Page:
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Health Concern: Non-Stick Pans Could Release Millions Of Microplastics, Says Study

Teflon non-stick pots and pans start losing their coating as we continuously use and wash them.

A new study has revealed that many small particles might be slipping in our food through non-stick pans, adding that a small broken crack on a Teflon-coated pan can release as many as 9,100 particles.The study was conducted by Flinders University and University of Newcastle. It has also been published in Science of The Total Environment.

Teflon non-stick pots and pans start losing their coating as we continuously use and wash them. The research adds that gauging just how much plastic is released is difficult.

The researchers also added that Teflon is generally a family member of PFAS (perfluoroalkyl and polyfluoroalkyl substances), which are largely lab made chemicals.

By applying the Raman imaging technique, the researchers aimed to examine microplastics and nanoplastics on a Teflon coating at a molecular level via photon scattering.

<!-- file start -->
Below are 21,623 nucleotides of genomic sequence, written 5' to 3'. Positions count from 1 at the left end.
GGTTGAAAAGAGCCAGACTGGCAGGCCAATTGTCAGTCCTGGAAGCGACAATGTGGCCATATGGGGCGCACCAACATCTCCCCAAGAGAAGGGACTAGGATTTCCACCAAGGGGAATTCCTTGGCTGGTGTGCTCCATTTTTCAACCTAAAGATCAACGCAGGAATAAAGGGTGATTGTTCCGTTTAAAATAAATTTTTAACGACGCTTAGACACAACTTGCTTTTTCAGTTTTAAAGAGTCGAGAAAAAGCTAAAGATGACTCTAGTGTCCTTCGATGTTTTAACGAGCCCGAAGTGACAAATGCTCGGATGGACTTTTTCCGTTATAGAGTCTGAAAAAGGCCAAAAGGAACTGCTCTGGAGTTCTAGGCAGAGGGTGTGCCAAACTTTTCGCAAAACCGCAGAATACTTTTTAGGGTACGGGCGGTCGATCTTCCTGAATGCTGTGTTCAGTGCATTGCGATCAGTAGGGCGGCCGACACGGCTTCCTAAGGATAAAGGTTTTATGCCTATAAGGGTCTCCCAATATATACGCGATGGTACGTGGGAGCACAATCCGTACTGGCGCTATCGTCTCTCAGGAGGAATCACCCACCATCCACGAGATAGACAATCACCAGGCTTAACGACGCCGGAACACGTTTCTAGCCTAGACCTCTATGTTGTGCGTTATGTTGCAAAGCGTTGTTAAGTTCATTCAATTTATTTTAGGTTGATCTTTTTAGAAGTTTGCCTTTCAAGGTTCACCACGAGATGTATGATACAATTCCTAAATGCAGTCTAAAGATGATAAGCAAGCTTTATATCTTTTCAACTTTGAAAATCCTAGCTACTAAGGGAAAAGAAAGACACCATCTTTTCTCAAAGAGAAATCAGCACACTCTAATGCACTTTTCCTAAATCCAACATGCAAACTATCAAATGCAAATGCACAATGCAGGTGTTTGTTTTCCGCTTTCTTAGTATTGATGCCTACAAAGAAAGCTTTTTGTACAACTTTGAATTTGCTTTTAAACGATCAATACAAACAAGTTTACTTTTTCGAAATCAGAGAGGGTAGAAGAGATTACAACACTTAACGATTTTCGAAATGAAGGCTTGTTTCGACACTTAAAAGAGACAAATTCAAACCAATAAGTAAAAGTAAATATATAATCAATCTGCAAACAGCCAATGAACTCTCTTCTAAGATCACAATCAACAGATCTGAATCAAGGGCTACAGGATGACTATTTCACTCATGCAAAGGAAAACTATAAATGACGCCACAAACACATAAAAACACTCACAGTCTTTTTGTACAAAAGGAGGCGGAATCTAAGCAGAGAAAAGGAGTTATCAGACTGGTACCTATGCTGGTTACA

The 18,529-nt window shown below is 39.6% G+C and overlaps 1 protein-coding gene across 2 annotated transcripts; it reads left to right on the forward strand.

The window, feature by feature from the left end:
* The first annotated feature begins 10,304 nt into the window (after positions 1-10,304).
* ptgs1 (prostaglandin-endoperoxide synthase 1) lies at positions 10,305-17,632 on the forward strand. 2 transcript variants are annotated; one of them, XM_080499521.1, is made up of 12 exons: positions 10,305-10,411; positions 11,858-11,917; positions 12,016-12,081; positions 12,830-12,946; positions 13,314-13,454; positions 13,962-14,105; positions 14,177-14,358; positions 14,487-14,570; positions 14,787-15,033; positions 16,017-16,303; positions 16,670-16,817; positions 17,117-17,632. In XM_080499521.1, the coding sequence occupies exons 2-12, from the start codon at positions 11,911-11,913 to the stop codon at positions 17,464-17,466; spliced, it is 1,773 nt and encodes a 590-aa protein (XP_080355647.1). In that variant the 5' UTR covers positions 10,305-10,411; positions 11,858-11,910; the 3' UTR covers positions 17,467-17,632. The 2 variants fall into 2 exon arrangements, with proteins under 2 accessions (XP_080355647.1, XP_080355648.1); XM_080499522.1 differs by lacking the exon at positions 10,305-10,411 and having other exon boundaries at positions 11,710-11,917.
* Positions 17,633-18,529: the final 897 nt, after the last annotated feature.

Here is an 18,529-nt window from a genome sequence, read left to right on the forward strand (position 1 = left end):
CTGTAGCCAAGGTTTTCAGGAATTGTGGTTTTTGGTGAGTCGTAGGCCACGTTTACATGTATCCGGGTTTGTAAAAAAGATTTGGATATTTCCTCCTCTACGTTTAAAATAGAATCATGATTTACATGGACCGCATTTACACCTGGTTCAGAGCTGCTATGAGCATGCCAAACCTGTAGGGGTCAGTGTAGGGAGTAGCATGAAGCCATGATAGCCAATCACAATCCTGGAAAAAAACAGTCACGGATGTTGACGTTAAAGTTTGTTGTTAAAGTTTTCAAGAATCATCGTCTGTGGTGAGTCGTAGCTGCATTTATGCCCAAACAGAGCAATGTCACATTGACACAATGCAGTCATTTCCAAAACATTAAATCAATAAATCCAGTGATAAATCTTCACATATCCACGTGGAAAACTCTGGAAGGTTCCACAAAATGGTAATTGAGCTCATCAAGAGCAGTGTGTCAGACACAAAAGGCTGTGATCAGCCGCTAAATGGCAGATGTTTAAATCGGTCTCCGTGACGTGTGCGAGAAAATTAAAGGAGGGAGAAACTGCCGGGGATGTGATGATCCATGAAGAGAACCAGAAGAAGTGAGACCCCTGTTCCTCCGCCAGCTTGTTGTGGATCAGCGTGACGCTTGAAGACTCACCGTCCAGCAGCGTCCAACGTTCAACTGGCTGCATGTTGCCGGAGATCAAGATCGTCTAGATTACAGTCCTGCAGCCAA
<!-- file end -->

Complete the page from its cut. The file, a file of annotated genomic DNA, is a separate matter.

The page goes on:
They also applied algorithms to compute how much of this coating might come unstuck and get into food. It is also reported that the study developed a molecular spectrum approach to directly visualise and identify the Teflon microplastics and nanoplastics. It is to be noted that microplastics (smaller than 5 millimetres) and nanoplastics (measuring less than 1 micrometre) are more difficult to monitor than other plastics.

Dr Cheng Fang, researcher from University of Newcastle said, in a press release, "Given the fact PFAS is a big concern, these Teflon microparticles in our food might be a health concern so needs investigating because we don't know much about these emerging contaminants."

At a micro scale, their Raman imaging and an algorithm model have identified the release of 2.3 million microplastics and nanoplastics from broken coating.

"It gives us a strong warning that we must be careful about selecting and using cooking utensils to avoid food contamination," says Professor Tang, from the College of Science and Engineering at Flinders University.

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